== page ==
Publish Date: 
Thursday, May 12, 2016 - 12:15

My experience in a Clinical Trial

International Clinical Trial Day is the 20th May. Our Digital Communications & Marketing Officer volunteered for the skin scan clinical trial, being held at the Clinical Research Facilty at the PA Hospital, to learn more about the process. This is her story. 

One of the many physical features I inherited from my Dad - moles. Lots of them. I've got that kind of skin that offers a smorgasbord of options for a researcher looking to study moles - flat ones, raised ones, ones that change, pink ones, brown ones, big ones, small ones. Remember that Austin Powers scene where he runs off a string of puns about moles? That could have been inspired by swimming days at my highschool. Don't say mole. My molestake. Guacamole. Moley moley moley moley moley. Anyway...

Fortunately, I have been lucky with my family GP who has kept an eye on my skin since I was a sunbathing teenager, going so far as to sketch changes in my moles on her notes back in the days before computerised records. Imagine how excited I was, as a technology geek 20 years into my digital career, to learn about the 3D skin scan right here in my workplace.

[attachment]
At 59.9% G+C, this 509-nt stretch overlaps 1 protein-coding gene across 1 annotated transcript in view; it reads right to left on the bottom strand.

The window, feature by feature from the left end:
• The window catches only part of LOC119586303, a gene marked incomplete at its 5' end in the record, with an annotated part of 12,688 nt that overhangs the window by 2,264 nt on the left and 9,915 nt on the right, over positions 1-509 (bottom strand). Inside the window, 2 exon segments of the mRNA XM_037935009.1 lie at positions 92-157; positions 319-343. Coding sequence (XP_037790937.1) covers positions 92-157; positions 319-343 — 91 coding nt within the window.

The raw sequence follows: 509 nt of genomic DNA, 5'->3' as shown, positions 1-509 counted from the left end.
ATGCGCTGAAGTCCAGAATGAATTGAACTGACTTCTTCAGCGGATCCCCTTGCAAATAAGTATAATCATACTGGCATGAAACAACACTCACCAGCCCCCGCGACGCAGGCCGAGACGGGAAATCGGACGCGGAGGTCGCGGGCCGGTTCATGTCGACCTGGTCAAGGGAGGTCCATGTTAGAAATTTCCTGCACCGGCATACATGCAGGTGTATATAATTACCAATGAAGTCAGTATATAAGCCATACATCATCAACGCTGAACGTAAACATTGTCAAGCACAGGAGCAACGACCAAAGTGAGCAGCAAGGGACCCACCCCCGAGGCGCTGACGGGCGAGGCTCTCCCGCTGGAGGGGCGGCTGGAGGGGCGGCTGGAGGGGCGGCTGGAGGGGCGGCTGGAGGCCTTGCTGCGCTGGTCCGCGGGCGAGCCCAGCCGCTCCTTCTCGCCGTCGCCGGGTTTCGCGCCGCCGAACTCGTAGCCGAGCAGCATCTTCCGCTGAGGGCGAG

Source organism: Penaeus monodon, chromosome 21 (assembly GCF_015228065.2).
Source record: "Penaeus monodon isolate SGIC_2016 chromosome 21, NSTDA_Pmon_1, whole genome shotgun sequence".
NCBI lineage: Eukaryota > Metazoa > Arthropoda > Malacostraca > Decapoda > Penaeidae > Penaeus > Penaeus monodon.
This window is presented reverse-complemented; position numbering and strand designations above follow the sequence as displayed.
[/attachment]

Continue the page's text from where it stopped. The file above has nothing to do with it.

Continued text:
This is my experience in a clinical trial which looks at the genetic markers for melanoma, a type of skin cancer. It is a non-invasive trial which involves being photographed by a high tech series of cameras to produce a 3d avatar of the skin surface. Once the 3d scan is complete, moles larger than 5mm are marked on the avatar and these are photographed again even closer.

To start the process, I emailed the Dermatology Centre and made an appointment. The appointment started with the consent forms, which explained what will happen to my samples. The samples will be used in a variety of ways including:

  • Images used in text books and for educational purposes